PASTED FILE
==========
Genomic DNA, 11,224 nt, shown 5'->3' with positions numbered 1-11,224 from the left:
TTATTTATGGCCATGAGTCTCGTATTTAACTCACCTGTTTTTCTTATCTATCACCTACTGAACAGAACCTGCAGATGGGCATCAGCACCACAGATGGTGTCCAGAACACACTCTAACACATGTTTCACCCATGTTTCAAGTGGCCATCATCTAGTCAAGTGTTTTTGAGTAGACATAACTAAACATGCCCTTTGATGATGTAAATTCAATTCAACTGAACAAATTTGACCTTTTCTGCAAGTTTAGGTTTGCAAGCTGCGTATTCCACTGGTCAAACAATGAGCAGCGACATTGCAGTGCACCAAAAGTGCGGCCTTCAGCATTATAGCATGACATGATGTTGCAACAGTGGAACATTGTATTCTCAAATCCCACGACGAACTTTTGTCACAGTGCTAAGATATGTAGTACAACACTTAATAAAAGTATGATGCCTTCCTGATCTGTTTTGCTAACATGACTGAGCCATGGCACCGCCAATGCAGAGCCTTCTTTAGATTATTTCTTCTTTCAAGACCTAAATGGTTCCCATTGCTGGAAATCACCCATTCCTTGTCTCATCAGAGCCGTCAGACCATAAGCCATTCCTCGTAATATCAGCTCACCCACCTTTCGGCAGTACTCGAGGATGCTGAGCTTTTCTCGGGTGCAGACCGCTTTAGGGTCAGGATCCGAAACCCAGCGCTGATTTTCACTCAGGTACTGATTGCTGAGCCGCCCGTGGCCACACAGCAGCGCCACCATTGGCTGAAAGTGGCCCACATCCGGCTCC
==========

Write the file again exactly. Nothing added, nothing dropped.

Genomic DNA, 11,224 nt, shown 5'->3' with positions numbered 1-11,224 from the left:
TTATTTATGGCCATGAGTCTCGTATTTAACTCACCTGTTTTTCTTATCTATCACCTACTGAACAGAACCTGCAGATGGGCATCAGCACCACAGATGGTGTCCAGAACACACTCTAACACATGTTTCACCCATGTTTCAAGTGGCCATCATCTAGTCAAGTGTTTTTGAGTAGACATAACTAAACATGCCCTTTGATGATGTAAATTCAATTCAACTGAACAAATTTGACCTTTTCTGCAAGTTTAGGTTTGCAAGCTGCGTATTCCACTGGTCAAACAATGAGCAGCGACATTGCAGTGCACCAAAAGTGCGGCCTTCAGCATTATAGCATGACATGATGTTGCAACAGTGGAACATTGTATTCTCAAATCCCACGACGAACTTTTGTCACAGTGCTAAGATATGTAGTACAACACTTAATAAAAGTATGATGCCTTCCTGATCTGTTTTGCTAACATGACTGAGCCATGGCACCGCCAATGCAGAGCCTTCTTTAGATTATTTCTTCTTTCAAGACCTAAATGGTTCCCATTGCTGGAAATCACCCATTCCTTGTCTCATCAGAGCCGTCAGACCATAAGCCATTCCTCGTAATATCAGCTCACCCACCTTTCGGCAGTACTCGAGGATGCTGAGCTTTTCTCGGGTGCAGACCGCTTTAGGGTCAGGATCCGAAACCCAGCGCTGATTTTCACTCAGGTACTGATTGCTGAGCCGCCCGTGGCCACACAGCAGCGCCACCATTGGCTGAAAGTGGCCCACATCCGGCTCC